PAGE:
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ARROWHEAD

ARROWHEAD

HMCS ARROWHEAD Pennant Number K145
Arrowhead (ex-HMS Arrowhead), built by Marine Industries, Sorel, launched 8 August 1940 and completed 21 November 1940. – Building Time 8 month 11 days
9 Oct 1942 HMCS Hepatica (T/Lt. T. Gilmour, RCNR) and and HMCS Arrowhead (Cdr. E.G. Skinner, DSO, RCNR) together

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The ship is HMCS Arrowhead,she never served in the RN,should be re-named and placed in Navies of the World cat. Rgds,Ken
 

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Arrowhead was built in Canada for the RN, one of ten such ships, but was handed over to the RCN from new,at the end of the war she was returned to the RN but never sailed with an RN commission.
Originally a short focsle flower class she was rebuilt in early 1944, looking at the paintwork, which is the cammoflage scheme for the Western Approaches ships, this image may have been taken after that refit.
Arrowhead was, I think, one of the few Canadian flower class to be named after a flower ( perhaps Ken can confirm this I'm not much up on plants) most where named after Canadian towns and cities and as such Canada wanted to cal them the town class but the name was already allocated to the lend lease four stacker destroyers.
She is seen here with HFDF (Huff Duff) antenna at her masthead and a radar lanter for a type 271 radar showing to port of the mast.
Moved to worlds navies
 

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There were ten Flowers built for the RN but transferred to the RCN on loan in May 1941. Their names were not changed. In addition to Arrowhead, the RCN received Bittersweet, Eyebright, Fennel, Hepatica, Mayflower, Snowberry (notable, among other things, as the subject for the Revell model kit), Spikenard, Trillium and Windflower. Spikenard and Windflower were war losses, while the rest were returned to the RN post-war.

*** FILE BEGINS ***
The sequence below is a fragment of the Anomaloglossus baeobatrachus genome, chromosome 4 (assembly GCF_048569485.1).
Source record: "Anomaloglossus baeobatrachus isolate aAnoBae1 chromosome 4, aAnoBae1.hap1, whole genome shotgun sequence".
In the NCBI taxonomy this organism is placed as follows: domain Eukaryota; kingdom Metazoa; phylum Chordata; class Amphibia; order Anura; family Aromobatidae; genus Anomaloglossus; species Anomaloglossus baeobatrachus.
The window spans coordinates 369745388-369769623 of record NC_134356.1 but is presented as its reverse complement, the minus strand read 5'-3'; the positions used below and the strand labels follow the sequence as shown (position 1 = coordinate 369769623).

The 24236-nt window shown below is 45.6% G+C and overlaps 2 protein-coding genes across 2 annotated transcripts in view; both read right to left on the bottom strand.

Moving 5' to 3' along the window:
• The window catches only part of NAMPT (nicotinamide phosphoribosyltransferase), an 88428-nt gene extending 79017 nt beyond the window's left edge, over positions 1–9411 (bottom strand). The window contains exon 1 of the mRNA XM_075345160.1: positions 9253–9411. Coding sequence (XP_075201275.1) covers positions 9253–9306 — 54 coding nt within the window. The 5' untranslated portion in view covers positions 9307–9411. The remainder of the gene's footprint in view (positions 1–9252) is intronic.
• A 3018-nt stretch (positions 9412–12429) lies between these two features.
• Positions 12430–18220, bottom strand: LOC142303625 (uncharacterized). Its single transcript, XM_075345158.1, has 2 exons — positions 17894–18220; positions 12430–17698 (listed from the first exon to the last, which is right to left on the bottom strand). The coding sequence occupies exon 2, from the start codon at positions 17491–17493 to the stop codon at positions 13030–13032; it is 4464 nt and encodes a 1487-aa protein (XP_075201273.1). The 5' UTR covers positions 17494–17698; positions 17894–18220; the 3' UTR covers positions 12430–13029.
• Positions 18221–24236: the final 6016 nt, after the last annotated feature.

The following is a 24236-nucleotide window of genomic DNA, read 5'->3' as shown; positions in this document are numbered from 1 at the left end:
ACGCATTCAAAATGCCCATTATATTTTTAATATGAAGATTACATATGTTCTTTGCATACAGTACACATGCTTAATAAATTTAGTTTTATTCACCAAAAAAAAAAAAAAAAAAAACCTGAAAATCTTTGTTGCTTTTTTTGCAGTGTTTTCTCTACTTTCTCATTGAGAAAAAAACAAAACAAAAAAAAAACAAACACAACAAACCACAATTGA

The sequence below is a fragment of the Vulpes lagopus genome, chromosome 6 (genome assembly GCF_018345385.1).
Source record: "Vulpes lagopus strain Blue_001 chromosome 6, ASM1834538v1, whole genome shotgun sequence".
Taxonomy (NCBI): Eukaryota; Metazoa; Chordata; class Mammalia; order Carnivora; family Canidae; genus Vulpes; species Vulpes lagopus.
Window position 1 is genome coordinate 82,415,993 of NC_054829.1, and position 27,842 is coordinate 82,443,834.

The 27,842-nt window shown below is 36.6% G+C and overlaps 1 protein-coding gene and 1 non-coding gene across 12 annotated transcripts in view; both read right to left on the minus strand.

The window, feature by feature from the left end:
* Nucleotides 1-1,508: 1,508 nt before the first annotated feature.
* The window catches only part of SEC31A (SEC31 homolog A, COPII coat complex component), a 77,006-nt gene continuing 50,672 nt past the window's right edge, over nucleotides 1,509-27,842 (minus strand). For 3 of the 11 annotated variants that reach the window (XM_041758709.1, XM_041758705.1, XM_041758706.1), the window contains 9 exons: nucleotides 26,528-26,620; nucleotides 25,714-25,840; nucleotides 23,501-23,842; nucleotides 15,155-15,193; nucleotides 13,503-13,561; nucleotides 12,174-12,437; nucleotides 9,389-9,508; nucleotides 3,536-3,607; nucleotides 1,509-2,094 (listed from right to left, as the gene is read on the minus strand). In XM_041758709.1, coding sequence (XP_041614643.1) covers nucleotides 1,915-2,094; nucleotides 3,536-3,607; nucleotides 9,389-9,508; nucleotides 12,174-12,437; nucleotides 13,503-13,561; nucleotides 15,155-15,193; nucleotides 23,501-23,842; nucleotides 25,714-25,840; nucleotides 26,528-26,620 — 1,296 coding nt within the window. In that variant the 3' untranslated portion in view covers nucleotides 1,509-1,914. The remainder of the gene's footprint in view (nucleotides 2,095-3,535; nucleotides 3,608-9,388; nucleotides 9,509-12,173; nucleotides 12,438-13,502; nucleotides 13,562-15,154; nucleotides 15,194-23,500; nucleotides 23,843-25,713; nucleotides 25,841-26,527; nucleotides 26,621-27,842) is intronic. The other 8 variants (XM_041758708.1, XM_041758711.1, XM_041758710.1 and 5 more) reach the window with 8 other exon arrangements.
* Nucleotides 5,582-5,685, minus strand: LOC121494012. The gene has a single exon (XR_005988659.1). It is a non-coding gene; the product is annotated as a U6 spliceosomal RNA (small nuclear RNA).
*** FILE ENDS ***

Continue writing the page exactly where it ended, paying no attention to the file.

A story of Spikenard is that, prior to sailing on her last convoy, her Captain, LCDR H.G. Shadforth RCNR, while enjoying some leisure at the Crowsnest Officers' Club in St John's Newfoundland (which still exists to the best of my knowledge), pounded a spike into the floor. The spike has since been preserved and bears a plaque "Spikenard, His Spike". She was lost with all hands.
 

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In two minds which section to place the photo, as she was loaned to the RCN by the RN who had them built.
Agree with the move it is logical as she only served in the RCN and was laid up in the UK immediately on her return, awaiting disposal
 

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I agree with Pusser on this, as this vessel was built for and has alway's been an R.N. vessel, she was however bravely crewed by the Canadian Navy during her wartime service and then returned to RN Reserve" Stock" who then disposed of her for Whaling in 1948. Capt ken were the "Coders" on Canadian Warships RN or RCN?
 

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Tim Webb
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